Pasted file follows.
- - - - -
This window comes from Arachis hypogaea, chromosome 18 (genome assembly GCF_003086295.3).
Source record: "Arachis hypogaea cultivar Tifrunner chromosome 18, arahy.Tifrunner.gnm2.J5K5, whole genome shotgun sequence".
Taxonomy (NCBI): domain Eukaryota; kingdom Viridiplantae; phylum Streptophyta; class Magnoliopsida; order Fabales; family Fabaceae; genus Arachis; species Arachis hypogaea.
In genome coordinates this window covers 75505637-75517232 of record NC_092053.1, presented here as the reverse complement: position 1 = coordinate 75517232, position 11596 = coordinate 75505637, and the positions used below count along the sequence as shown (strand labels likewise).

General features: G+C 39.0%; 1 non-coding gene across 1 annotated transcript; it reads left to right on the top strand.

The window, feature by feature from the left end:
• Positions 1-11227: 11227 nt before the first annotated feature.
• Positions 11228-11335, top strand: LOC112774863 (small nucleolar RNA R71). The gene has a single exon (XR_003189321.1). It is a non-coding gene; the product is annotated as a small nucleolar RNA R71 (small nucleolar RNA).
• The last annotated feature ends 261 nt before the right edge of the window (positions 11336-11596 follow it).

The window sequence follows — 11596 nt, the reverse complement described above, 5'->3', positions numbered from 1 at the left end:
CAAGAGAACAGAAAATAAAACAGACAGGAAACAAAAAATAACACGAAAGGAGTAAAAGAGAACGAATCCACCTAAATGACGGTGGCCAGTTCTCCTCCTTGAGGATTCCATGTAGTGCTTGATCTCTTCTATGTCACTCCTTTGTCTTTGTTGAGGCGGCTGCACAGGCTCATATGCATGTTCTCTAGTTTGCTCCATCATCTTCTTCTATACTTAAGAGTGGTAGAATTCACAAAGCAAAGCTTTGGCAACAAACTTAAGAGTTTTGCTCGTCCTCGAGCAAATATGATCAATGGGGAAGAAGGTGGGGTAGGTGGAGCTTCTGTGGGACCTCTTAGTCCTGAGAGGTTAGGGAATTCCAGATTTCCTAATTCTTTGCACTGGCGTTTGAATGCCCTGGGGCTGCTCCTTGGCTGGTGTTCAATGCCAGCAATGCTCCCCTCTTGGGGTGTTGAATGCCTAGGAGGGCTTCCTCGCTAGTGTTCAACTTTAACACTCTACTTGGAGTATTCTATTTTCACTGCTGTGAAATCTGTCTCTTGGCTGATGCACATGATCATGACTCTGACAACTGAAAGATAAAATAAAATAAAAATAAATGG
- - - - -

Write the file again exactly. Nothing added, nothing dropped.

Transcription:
This window comes from Arachis hypogaea, chromosome 18 (genome assembly GCF_003086295.3).
Source record: "Arachis hypogaea cultivar Tifrunner chromosome 18, arahy.Tifrunner.gnm2.J5K5, whole genome shotgun sequence".
Taxonomy (NCBI): domain Eukaryota; kingdom Viridiplantae; phylum Streptophyta; class Magnoliopsida; order Fabales; family Fabaceae; genus Arachis; species Arachis hypogaea.
In genome coordinates this window covers 75505637-75517232 of record NC_092053.1, presented here as the reverse complement: position 1 = coordinate 75517232, position 11596 = coordinate 75505637, and the positions used below count along the sequence as shown (strand labels likewise).

General features: G+C 39.0%; 1 non-coding gene across 1 annotated transcript; it reads left to right on the top strand.

The window, feature by feature from the left end:
• Positions 1-11227: 11227 nt before the first annotated feature.
• Positions 11228-11335, top strand: LOC112774863 (small nucleolar RNA R71). The gene has a single exon (XR_003189321.1). It is a non-coding gene; the product is annotated as a small nucleolar RNA R71 (small nucleolar RNA).
• The last annotated feature ends 261 nt before the right edge of the window (positions 11336-11596 follow it).

The window sequence follows — 11596 nt, the reverse complement described above, 5'->3', positions numbered from 1 at the left end:
CAAGAGAACAGAAAATAAAACAGACAGGAAACAAAAAATAACACGAAAGGAGTAAAAGAGAACGAATCCACCTAAATGACGGTGGCCAGTTCTCCTCCTTGAGGATTCCATGTAGTGCTTGATCTCTTCTATGTCACTCCTTTGTCTTTGTTGAGGCGGCTGCACAGGCTCATATGCATGTTCTCTAGTTTGCTCCATCATCTTCTTCTATACTTAAGAGTGGTAGAATTCACAAAGCAAAGCTTTGGCAACAAACTTAAGAGTTTTGCTCGTCCTCGAGCAAATATGATCAATGGGGAAGAAGGTGGGGTAGGTGGAGCTTCTGTGGGACCTCTTAGTCCTGAGAGGTTAGGGAATTCCAGATTTCCTAATTCTTTGCACTGGCGTTTGAATGCCCTGGGGCTGCTCCTTGGCTGGTGTTCAATGCCAGCAATGCTCCCCTCTTGGGGTGTTGAATGCCTAGGAGGGCTTCCTCGCTAGTGTTCAACTTTAACACTCTACTTGGAGTATTCTATTTTCACTGCTGTGAAATCTGTCTCTTGGCTGATGCACATGATCATGACTCTGACAACTGAAAGATAAAATAAAATAAAAATAAATGG